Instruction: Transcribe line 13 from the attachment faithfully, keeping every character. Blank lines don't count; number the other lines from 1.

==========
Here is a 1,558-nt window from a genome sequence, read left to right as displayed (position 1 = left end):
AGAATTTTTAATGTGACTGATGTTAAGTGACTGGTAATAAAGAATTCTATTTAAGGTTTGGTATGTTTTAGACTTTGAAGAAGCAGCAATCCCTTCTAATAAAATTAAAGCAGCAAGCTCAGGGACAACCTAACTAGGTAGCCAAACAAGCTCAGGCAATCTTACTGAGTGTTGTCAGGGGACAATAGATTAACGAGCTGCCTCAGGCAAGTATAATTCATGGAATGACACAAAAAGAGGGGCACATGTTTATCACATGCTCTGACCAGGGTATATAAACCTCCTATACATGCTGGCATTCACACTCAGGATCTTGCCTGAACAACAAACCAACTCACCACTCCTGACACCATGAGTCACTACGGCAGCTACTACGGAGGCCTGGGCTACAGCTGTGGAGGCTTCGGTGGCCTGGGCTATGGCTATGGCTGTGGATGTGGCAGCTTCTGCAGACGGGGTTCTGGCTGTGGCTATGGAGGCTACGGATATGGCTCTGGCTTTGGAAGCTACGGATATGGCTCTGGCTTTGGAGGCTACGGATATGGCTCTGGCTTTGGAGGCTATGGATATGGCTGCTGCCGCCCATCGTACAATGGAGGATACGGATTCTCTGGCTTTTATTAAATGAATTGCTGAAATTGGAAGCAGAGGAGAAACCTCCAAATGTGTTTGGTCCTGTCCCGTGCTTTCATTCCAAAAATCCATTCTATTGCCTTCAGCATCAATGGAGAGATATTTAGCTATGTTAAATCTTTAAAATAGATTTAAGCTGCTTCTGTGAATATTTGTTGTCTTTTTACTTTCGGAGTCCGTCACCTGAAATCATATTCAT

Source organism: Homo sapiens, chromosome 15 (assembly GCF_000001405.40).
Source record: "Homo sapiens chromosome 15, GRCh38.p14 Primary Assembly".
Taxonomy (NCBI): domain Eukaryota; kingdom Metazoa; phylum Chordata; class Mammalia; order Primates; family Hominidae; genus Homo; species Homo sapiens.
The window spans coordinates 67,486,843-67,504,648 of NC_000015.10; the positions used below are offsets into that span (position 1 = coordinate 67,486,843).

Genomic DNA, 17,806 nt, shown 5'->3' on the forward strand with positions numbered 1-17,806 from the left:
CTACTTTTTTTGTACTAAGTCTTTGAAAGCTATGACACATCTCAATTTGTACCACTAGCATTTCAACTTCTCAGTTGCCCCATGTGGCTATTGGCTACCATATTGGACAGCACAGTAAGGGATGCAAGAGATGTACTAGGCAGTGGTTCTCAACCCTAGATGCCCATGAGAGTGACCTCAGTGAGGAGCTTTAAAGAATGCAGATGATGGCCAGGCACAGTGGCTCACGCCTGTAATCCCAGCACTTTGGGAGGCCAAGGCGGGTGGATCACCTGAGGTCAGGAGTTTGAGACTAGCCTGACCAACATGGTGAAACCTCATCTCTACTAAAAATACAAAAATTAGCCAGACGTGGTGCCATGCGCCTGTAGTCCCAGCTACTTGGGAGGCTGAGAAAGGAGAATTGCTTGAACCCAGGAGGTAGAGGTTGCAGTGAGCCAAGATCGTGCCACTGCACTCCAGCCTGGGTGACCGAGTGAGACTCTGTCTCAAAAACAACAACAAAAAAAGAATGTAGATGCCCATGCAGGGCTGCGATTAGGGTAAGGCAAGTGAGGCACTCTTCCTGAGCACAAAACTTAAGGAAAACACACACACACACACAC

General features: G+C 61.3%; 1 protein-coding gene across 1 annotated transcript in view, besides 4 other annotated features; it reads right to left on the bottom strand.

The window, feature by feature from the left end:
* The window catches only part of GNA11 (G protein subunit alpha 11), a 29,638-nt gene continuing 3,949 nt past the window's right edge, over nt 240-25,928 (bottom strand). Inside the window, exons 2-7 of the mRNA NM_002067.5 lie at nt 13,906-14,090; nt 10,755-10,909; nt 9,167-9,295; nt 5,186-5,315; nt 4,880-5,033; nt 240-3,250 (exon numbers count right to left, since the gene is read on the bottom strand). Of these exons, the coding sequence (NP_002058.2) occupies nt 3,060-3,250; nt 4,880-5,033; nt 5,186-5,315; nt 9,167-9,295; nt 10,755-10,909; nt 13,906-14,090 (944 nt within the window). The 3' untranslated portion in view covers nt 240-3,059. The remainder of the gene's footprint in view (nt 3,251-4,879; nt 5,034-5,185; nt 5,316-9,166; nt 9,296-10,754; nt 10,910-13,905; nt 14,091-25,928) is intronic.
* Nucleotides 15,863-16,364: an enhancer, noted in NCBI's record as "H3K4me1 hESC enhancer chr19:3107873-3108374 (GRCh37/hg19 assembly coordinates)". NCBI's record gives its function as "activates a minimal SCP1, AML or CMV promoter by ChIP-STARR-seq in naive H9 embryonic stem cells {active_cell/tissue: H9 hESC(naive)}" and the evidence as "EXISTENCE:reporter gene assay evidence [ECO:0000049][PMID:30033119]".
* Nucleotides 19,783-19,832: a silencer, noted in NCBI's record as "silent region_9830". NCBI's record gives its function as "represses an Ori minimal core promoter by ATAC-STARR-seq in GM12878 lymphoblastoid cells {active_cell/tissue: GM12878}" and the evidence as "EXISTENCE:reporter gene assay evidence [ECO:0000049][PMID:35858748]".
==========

* Nucleotides 19,783-19,832: a silencer, noted in NCBI's record as "silent region_9830". NCBI's record gives its function as "represses an Ori minimal core promoter by ATAC-STARR-seq in GM12878 lymphoblastoid cells {active_cell/tissue: GM12878}" and the evidence as "EXISTENCE:reporter gene assay evidence [ECO:0000049][PMID:35858748]".